This started with a political idea: We must seem tough on LIPA. Everything else has been shoehorned on top of that.
Governor Andrew Cuomo’s newest plan is to reduce LIPA to a tiny holding company, mostly a shadow. This may qualify the operation for some of the lower-interest-rate borrowing and federal tax exemptions available only to not-for-profit utilities. Daily operations, maintenance, customer service and planning will be controlled by PSEG, the New Jersey-based investor-owned utility company.
The governor has suggested that this holding company role was the one originally envisioned for LIPA when it was created in 1985. Yes and no. Yes, most didn’t see LIPA itself operating the electric grid, but, no, it was more than a holding company. It was supposed to be a watchdog and an advocate for consumers. To this day, there are at least three vestigial references in the state Election Law to the election of LIPA trustees. Never happened. A lot of things never happened.
As with LIPA, it was poor response to a major storm that ruined any lingering favorable feelings toward the old Long Island Lighting Company. After Hurricane Gloria in 1985, LILCO was despised and mistrusted, both for its high rates and for its arrogance in dealing with the public. Long Islanders increasingly were intrigued by the possibility of creating an electrical utility accountable to the public and not to stockholders.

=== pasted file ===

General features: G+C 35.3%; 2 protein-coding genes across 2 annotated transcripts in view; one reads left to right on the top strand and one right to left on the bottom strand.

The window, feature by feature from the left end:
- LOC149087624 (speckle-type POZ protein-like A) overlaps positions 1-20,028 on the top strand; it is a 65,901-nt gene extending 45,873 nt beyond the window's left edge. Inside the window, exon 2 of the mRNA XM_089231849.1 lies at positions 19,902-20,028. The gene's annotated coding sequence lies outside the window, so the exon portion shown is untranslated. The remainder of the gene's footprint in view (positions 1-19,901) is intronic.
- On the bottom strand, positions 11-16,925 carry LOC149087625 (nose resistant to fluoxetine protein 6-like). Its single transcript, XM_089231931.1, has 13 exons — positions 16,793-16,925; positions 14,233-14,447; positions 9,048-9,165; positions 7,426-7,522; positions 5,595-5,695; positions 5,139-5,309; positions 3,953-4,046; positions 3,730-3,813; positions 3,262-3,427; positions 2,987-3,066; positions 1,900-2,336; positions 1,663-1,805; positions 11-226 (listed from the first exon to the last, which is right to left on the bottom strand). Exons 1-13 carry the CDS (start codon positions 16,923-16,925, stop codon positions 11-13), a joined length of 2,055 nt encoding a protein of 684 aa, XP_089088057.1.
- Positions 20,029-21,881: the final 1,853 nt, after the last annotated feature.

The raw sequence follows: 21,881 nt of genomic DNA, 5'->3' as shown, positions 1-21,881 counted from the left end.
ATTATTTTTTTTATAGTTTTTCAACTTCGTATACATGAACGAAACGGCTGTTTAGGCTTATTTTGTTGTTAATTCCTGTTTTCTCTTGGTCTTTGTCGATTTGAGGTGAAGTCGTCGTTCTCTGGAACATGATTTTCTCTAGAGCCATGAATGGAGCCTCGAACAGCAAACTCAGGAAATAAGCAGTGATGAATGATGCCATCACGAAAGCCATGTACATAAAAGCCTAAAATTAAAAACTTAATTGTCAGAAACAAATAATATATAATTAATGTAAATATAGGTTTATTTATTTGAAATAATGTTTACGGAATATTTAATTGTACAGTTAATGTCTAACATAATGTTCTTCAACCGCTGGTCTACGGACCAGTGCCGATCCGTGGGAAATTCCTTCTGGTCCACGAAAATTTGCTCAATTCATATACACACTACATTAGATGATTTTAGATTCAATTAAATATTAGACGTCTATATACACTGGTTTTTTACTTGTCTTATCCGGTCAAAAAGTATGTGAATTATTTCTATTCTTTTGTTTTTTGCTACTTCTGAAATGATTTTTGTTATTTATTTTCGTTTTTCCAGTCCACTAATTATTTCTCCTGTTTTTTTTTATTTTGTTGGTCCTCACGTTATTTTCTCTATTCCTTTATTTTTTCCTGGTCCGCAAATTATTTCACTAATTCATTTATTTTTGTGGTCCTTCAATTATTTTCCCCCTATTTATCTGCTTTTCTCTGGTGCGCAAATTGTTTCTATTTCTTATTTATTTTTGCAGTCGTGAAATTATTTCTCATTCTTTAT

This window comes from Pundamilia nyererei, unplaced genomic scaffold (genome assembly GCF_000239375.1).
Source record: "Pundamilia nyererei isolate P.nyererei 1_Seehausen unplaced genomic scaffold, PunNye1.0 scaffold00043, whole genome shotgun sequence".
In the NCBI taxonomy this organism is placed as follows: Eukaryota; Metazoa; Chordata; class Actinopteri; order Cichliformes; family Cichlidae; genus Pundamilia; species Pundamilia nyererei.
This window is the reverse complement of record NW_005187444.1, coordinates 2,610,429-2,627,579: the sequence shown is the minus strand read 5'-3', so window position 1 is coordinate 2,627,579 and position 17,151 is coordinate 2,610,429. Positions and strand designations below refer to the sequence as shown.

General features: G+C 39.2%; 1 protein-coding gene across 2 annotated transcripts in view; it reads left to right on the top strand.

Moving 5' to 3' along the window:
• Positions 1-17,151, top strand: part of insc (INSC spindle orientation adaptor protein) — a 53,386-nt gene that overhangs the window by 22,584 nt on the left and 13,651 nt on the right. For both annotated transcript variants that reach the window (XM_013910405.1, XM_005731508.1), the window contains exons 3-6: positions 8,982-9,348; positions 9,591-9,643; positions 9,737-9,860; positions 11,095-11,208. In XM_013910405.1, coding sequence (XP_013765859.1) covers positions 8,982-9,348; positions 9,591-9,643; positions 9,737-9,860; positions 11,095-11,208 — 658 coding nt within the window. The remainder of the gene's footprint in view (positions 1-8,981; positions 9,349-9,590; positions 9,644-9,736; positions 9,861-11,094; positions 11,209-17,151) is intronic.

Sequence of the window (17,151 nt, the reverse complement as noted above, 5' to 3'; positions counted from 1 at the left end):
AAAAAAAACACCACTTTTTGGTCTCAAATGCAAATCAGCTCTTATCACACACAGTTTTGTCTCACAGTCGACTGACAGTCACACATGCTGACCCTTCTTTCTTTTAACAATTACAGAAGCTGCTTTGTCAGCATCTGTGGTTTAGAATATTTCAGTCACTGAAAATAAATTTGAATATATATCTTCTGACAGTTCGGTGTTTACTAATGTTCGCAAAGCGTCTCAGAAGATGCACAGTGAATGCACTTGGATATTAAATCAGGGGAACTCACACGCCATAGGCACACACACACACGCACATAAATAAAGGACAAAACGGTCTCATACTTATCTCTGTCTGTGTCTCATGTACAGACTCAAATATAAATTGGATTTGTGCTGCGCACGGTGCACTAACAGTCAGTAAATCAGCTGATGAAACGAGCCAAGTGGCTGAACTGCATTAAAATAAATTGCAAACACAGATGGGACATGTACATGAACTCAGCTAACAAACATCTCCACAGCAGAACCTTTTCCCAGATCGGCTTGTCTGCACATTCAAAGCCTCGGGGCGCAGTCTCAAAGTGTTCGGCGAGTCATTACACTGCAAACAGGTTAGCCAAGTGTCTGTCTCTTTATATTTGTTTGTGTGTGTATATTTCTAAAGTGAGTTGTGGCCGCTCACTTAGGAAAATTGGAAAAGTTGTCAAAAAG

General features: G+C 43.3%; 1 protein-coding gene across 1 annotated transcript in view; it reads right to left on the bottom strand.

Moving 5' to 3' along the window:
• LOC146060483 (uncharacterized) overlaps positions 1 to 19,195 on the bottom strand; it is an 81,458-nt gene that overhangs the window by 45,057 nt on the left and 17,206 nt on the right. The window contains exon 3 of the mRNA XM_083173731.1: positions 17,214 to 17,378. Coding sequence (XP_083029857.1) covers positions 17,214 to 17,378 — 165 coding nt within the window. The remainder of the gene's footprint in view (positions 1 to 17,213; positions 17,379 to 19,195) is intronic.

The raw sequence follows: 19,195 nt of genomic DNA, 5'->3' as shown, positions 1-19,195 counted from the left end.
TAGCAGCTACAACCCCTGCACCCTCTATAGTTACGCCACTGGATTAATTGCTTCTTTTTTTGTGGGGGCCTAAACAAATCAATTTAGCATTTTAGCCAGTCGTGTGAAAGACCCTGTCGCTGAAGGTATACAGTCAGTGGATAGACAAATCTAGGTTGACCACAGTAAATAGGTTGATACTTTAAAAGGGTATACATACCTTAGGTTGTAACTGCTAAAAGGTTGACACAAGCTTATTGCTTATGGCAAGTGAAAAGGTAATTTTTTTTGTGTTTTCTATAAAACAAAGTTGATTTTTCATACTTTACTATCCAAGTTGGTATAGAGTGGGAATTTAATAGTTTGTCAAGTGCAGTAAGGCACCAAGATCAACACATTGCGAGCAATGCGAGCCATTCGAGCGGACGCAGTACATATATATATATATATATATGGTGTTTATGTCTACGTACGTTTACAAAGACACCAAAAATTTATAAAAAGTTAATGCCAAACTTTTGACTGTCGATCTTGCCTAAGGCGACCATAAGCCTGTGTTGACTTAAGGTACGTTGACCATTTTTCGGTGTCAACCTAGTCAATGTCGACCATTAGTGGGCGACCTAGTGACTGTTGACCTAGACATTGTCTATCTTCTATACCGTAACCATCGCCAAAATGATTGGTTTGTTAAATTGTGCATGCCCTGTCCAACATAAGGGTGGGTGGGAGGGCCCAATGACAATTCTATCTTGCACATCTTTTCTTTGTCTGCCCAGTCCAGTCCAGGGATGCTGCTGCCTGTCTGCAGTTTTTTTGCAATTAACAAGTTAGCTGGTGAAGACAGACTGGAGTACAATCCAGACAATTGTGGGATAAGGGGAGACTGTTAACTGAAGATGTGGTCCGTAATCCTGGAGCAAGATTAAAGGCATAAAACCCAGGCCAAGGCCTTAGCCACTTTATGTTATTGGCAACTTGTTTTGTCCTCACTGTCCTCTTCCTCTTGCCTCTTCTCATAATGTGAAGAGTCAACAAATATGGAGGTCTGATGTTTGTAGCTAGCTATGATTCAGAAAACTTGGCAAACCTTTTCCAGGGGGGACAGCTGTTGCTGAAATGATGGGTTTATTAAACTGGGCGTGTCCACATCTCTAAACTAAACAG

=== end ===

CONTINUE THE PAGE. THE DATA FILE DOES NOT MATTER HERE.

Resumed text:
Six months after Gloria, 29 out of the 31 state legislators from Nassau and Suffolk counties, including all the state senators, were on record in favor of public power for Long Island. Yet it wasn’t until 1998 that Governor George Pataki put together the votes in the legislature for a plan to buy LILCO’s power grid. It took a form that was very unusual in the power industry and which was highly unpopular with many longtime ardent supporters of public power.
Often described as a “partial takeover,” LIPA bought LILCO’s electrical grid, but basically, LILCO remained in place to run it all. LILCO had essentially remained, while the public assumed a refinanced debt load.
LIPA has nominally supervised the power system, but has always outsourced its basic operations. This January, PGES will already replace what remains of the LILCO spin-off corporation as operator of the system. It’s hard to see why Governor Cuomo’s proposal represents some kind of big or positive change. It doubles down on what already hasn’t been working the way we want.
Most of us have never experienced public power the way it was envisioned. It works pretty well in Rockville Centre and Freeport, where true municipal departments run the power system (as of 2012, Freeport residents paid 40.29 percent less than LIPA customers per kilowatt hour). Minneapolis, Sante Fe and Boulder are three cities where a lot of people have had it with their private electric utilities, want to move ahead with a buyout, and envy our current situation with all of its options.
There are still ways to fix LIPA. Are we really going to toss away the dream?